If that person was looking to grab your purse and run, you’ve probably already derailed this person. Because otherwise, well, it’s gotta turn into a confrontation. Now they have to face you dead on. People that just want to run up and grab your stuff and go, they don’t want to get into a confrontation.
Something that’s common in some South American and Central American countries is the concept of what is call “Bag Slashing.” These people are ninjas. They are people that want to take your stuff out of your bag, and they’re so slick about it. I mean, they’ll come up and cut and grab stuff out of your pack. It can happen on buses. It can happen at airports, markets. It’s incredibly common and by the time you realize your GoPro is missing or your wallet or anything else it’s like,
“Well crap! Now what?”
So accessibility is really important.
I have my rain fly on my pack when I travel, even if it doesn’t look like it’s gonna
rain because it makes it harder for someone to visually target.
“Oh, that pocket looks like it’s got a lot of stuff in the bag.”
They do this really quick so you don’t want to make it really accessible, you want to make it harder for criminals. If you’re standing in a market with a whole bunch of backpackers and your stuff is covered and you’re turning around and you’re watching your surroundings, there’s a nine out of ten chance that you’re not going to have anything go missing.
It’s all about derailing a potential encounter and these two things:
- knowing that you’re a woman
- knowing that you will be flagged as a potentially easy target
but those two will can help a lot against being targeted as a mark.
Another good piece of advice I would give you is carrying zip ties with you. If you’re camping, I like zip ties because you can zip tie your things together. Like when you go to the bathroom.
Maybe somebody is looking to just kind of sneak into your tent and open up and grab your stuff because they saw you go to the bathroom or something. And you don’t want to drag all of your kit with ya.
Well great, because now they can’t just grab your stuff. Now they need a knife, now they need something else to get into your bag. And it takes them more time. Again, the snatch-and-grab robbery kind of stuff, they don’t want a confrontation with you. So these are easy tips to avoid that.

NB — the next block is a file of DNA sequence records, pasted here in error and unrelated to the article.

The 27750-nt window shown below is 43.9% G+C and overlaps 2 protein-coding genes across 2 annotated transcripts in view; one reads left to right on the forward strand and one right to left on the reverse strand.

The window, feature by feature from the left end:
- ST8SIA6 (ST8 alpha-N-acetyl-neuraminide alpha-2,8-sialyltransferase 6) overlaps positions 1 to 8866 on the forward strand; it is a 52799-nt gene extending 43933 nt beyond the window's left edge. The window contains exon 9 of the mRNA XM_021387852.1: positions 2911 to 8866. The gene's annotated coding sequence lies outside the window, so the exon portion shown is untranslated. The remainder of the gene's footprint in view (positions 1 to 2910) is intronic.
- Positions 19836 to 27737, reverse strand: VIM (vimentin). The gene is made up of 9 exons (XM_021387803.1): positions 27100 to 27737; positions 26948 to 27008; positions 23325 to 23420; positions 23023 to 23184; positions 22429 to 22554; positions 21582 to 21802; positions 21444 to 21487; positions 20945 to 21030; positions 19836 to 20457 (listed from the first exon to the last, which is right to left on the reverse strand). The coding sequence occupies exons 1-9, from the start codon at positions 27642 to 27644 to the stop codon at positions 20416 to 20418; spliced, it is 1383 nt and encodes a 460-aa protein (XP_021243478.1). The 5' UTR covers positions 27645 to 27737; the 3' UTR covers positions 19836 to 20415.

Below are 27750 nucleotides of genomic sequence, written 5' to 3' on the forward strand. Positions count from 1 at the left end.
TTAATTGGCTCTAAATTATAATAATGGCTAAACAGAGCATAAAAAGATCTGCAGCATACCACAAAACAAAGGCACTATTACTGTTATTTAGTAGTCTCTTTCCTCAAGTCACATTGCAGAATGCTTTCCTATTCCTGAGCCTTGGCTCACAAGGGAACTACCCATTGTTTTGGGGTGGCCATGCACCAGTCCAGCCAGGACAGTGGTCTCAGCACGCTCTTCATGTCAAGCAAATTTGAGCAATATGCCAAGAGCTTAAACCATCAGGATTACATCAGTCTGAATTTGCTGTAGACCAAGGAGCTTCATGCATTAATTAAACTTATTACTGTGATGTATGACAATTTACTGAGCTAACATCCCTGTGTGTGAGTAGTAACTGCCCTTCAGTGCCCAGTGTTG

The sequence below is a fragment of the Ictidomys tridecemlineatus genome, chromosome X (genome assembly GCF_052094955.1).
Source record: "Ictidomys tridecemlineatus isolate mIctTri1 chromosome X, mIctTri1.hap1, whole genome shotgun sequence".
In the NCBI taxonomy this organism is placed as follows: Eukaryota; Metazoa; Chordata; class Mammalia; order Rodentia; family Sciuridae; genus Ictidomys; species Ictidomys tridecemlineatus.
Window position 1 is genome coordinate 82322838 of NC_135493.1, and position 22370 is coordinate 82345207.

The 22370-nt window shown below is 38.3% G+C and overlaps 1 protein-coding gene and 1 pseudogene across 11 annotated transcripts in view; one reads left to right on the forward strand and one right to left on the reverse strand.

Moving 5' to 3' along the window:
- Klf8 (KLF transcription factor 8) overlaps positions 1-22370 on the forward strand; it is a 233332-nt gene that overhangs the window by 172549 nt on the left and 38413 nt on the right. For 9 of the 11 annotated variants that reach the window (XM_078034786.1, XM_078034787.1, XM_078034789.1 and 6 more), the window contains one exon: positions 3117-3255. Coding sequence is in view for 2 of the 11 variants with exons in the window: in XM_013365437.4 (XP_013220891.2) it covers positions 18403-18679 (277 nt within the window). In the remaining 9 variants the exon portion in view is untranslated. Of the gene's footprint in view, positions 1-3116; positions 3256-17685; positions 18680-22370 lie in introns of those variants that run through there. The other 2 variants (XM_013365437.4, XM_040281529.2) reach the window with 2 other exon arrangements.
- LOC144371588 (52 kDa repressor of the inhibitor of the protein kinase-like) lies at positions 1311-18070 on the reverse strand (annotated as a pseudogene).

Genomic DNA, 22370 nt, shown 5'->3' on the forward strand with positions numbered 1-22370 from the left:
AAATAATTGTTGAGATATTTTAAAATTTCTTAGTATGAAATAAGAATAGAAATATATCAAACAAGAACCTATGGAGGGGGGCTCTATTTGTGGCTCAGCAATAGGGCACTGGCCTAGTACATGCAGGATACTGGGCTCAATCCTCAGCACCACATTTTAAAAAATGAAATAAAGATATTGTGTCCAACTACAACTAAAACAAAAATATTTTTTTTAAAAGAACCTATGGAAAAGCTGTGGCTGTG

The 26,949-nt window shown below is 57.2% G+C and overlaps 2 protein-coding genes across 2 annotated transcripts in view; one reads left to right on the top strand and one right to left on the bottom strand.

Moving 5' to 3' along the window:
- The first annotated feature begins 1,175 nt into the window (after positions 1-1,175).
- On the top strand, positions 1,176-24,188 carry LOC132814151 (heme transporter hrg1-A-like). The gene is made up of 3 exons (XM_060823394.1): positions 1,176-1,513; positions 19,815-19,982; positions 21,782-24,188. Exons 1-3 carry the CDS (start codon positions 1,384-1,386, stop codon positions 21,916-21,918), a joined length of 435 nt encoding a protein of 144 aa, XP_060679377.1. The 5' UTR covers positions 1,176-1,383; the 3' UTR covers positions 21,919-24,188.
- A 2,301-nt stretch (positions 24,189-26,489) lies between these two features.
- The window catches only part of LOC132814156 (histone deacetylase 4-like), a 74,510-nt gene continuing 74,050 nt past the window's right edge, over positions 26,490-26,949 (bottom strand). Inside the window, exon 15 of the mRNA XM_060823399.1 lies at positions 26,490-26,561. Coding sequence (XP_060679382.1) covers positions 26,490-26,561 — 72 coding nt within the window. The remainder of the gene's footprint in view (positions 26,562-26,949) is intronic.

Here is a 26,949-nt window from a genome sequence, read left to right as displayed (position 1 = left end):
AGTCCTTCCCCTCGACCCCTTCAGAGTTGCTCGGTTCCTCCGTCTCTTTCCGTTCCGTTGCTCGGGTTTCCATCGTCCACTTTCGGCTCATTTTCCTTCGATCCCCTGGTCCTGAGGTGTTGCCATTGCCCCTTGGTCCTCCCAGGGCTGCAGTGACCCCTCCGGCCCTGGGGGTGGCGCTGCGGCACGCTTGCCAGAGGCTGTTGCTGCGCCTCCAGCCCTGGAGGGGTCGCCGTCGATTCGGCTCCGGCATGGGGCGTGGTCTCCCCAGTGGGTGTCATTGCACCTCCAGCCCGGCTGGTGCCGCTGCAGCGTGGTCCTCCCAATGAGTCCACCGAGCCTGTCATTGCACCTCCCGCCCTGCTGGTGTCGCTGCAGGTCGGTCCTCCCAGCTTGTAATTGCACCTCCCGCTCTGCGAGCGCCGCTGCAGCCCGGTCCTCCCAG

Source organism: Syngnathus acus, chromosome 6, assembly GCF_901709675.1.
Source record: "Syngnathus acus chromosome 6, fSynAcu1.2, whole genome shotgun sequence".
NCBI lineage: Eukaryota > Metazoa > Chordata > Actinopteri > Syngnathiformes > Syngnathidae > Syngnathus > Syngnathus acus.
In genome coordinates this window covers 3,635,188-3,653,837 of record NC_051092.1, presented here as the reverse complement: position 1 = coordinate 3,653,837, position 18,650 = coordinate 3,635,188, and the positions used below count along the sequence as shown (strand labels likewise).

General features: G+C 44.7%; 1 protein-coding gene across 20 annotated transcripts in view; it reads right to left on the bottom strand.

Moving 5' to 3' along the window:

Now for my 3rd point for women traveling safely.
#3 What to do if a situation gets physical
Every now and then it does come down to you what to do when you come to blows with someone. You’ve done all the right stuff. You’ve been aware of your surroundings. You try to make yourself and your gear least accessible as possible, but you’re still confronted with a guy or girl who’s got the drop on you with a knife, or a gun, or whatever and they say,
“Gimme your stuff!”
Ok, for one, you don’t fight them!
I don’t care if you’re Bruce Lee or not. Every person I know who’s ex-military, who has training to handle confrontations, says that you try to avoid the confrontation and get away from the fight. I mean, if it comes down to the point where they’re just wanting your stuff, like “Gimme your stuff!”
You take your stuff off and you throw it away from you.
Because, they don’t want you.
If it’s a robbery like that. They want your stuff. So throw away from you and you’ve got a better chance that they’re going to go for your stuff than for you. And when that happens you get away!
You get away from the situation. Obviously I recommend women taking self-defense classes, there’s nothing wrong with that, but taking those in a physical confrontation are super key.
There’s a 99% chance you’re not going to have any problems no matter where you go.
I’ve lived in rural Africa, I’ve traveled all over rural South America, Central America and most of the time everything’s just fine. Most people that talk to you are nice and you and have no intention of hurting you.
#4 Listen to the locals
Something else you want to pay attention is when you’re in new area is that women want to help, like the locals. A lot of locals will want to help you. Women and elderly
people especially. So if you hear local people telling you,
“You don’t want to go that way. Things happen.”
They’re not challenging you to be a bad ass! They’re telling you that there’s a reason we don’t walk this way because people get robbed.
So it’s really up to you.
Just remember, most confrontations can be avoided and it doesn’t make you a weak or less of a person. It makes you a smarter person. For trying not put you or your gear in those situations to begin with.
So you’re not at the Embassy like,
“Well, some guy got all my stuff!”
So, these are just some things to think about. And like I said, these tips worked for me. I encourage everyone to do your own research and do what works for you.
Yes, it is safe to travel as a woman alone. Regardless of your age. Regardless of your experience. It’s all about being smarter.
So, until the next time.
Traveling Amazon out.
(a.k.a. The Traveling Amazon)